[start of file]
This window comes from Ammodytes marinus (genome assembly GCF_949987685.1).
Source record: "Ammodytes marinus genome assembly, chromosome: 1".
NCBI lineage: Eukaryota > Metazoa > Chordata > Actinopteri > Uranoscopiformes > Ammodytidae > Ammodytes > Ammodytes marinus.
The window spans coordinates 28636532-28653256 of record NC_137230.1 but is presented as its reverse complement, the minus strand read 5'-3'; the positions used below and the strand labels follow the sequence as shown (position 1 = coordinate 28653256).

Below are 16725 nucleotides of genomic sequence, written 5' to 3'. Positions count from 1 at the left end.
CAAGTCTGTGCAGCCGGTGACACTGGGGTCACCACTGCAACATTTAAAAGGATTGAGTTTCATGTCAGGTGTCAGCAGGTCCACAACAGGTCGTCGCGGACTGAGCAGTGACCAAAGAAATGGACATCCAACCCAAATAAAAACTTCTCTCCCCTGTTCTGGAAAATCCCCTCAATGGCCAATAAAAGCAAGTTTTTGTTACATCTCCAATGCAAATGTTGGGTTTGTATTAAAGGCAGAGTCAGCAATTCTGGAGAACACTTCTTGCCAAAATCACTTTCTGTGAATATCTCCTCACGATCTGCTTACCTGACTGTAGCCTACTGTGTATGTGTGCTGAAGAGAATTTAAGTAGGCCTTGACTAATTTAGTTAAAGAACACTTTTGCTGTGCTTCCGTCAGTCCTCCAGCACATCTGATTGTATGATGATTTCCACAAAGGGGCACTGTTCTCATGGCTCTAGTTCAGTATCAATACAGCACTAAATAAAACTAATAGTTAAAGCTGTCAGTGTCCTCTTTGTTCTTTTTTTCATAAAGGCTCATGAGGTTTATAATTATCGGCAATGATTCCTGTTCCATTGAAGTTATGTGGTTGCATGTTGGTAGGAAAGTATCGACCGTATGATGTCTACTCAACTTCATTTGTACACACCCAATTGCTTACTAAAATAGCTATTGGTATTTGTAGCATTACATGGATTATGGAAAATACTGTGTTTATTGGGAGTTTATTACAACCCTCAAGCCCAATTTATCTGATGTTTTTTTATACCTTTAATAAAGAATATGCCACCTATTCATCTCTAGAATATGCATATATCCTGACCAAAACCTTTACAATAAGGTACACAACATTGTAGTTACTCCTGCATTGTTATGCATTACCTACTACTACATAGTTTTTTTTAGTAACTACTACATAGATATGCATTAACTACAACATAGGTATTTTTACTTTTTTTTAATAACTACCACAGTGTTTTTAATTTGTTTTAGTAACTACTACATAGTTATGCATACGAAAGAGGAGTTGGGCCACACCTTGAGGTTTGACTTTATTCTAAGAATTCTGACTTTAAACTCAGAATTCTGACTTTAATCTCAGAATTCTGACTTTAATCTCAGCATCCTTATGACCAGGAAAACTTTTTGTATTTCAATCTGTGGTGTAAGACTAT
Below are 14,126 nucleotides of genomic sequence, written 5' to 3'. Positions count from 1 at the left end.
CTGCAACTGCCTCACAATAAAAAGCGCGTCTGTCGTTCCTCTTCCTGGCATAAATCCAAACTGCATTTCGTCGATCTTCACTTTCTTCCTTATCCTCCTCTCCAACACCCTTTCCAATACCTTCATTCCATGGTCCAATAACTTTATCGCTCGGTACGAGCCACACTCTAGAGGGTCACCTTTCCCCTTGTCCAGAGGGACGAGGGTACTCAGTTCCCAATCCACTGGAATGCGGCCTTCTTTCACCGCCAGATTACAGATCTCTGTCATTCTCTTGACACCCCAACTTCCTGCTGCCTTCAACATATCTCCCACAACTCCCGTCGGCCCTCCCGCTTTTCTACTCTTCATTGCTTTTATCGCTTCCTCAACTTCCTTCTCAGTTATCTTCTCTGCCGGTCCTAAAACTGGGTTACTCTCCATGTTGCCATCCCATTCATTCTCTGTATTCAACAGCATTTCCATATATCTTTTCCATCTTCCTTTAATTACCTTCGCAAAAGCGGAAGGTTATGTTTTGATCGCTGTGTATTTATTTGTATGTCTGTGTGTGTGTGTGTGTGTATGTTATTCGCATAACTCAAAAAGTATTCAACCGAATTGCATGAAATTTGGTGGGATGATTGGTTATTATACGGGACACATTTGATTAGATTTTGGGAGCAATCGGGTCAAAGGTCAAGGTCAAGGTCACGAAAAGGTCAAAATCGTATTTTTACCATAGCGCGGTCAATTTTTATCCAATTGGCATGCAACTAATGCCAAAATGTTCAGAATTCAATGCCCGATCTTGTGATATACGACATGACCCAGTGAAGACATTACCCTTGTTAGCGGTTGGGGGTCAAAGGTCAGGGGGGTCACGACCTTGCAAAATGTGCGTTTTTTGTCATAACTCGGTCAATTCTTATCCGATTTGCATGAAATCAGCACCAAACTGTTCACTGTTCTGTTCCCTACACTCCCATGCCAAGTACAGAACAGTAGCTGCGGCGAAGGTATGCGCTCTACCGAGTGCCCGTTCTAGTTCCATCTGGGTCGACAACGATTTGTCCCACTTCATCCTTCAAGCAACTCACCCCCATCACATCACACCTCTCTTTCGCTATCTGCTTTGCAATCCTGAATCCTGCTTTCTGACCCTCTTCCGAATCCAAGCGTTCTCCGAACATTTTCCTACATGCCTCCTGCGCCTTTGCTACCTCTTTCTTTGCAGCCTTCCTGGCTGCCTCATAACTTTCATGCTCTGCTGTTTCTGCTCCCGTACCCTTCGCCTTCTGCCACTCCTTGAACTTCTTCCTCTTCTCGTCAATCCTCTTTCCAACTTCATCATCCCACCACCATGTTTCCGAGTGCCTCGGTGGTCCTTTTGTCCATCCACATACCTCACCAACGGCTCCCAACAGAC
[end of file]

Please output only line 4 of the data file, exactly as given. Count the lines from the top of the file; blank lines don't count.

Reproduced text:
The window spans coordinates 28636532-28653256 of record NC_137230.1 but is presented as its reverse complement, the minus strand read 5'-3'; the positions used below and the strand labels follow the sequence as shown (position 1 = coordinate 28653256).